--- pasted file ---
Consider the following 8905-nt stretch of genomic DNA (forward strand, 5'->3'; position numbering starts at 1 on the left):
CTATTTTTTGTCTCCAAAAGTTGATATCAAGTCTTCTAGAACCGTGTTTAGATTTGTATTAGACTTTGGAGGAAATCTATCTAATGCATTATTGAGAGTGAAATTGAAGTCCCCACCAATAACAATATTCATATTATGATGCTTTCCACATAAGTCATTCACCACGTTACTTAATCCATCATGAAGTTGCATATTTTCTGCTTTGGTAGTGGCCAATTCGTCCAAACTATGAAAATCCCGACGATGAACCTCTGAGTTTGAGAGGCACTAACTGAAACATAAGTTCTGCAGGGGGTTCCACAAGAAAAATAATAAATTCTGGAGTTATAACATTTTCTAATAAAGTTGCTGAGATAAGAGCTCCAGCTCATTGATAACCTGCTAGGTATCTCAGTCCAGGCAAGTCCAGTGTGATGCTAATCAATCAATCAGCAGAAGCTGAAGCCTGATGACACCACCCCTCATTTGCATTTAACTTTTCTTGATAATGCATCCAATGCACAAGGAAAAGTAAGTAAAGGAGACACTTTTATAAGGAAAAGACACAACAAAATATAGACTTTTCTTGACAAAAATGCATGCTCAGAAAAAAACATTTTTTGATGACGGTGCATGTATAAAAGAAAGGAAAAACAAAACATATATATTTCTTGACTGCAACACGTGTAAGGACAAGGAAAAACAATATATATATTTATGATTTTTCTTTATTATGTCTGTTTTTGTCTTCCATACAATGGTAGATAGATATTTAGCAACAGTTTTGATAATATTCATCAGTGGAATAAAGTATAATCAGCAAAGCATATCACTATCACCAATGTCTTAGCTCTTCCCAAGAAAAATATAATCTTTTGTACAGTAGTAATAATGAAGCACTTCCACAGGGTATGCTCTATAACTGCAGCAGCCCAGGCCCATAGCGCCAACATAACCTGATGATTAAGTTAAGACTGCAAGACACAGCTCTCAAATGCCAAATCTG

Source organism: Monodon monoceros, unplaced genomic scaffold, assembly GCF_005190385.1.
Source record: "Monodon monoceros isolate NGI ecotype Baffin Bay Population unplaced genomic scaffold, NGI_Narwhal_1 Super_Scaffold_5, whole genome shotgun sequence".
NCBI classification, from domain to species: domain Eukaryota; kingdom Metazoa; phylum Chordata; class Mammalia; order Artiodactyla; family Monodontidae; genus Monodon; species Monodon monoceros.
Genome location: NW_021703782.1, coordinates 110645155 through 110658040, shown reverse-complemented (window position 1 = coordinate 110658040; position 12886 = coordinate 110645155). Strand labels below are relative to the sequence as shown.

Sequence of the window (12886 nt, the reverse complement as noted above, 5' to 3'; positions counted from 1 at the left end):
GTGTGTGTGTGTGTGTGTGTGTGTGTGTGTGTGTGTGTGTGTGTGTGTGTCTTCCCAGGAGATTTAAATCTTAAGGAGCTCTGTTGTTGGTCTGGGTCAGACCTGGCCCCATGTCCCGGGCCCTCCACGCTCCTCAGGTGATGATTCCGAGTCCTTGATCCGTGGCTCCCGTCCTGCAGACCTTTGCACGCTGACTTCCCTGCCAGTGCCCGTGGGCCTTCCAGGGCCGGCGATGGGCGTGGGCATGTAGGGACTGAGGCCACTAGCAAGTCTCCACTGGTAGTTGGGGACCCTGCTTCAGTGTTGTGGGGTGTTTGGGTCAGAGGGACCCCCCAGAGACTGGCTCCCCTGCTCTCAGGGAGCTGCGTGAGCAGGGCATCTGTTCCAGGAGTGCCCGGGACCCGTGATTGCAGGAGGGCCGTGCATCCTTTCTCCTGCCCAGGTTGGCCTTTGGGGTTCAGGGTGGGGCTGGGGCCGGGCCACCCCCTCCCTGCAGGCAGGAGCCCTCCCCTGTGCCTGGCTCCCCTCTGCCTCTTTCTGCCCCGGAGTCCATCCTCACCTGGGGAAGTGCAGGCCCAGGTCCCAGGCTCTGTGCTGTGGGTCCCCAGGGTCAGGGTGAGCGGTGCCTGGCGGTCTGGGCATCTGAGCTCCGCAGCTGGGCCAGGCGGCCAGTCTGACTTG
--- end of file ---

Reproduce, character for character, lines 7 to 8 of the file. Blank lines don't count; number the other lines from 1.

Sequence of the window (12886 nt, the reverse complement as noted above, 5' to 3'; positions counted from 1 at the left end):
GTGTGTGTGTGTGTGTGTGTGTGTGTGTGTGTGTGTGTGTGTGTGTGTGTCTTCCCAGGAGATTTAAATCTTAAGGAGCTCTGTTGTTGGTCTGGGTCAGACCTGGCCCCATGTCCCGGGCCCTCCACGCTCCTCAGGTGATGATTCCGAGTCCTTGATCCGTGGCTCCCGTCCTGCAGACCTTTGCACGCTGACTTCCCTGCCAGTGCCCGTGGGCCTTCCAGGGCCGGCGATGGGCGTGGGCATGTAGGGACTGAGGCCACTAGCAAGTCTCCACTGGTAGTTGGGGACCCTGCTTCAGTGTTGTGGGGTGTTTGGGTCAGAGGGACCCCCCAGAGACTGGCTCCCCTGCTCTCAGGGAGCTGCGTGAGCAGGGCATCTGTTCCAGGAGTGCCCGGGACCCGTGATTGCAGGAGGGCCGTGCATCCTTTCTCCTGCCCAGGTTGGCCTTTGGGGTTCAGGGTGGGGCTGGGGCCGGGCCACCCCCTCCCTGCAGGCAGGAGCCCTCCCCTGTGCCTGGCTCCCCTCTGCCTCTTTCTGCCCCGGAGTCCATCCTCACCTGGGGAAGTGCAGGCCCAGGTCCCAGGCTCTGTGCTGTGGGTCCCCAGGGTCAGGGTGAGCGGTGCCTGGCGGTCTGGGCATCTGAGCTCCGCAGCTGGGCCAGGCGGCCAGTCTGACTTG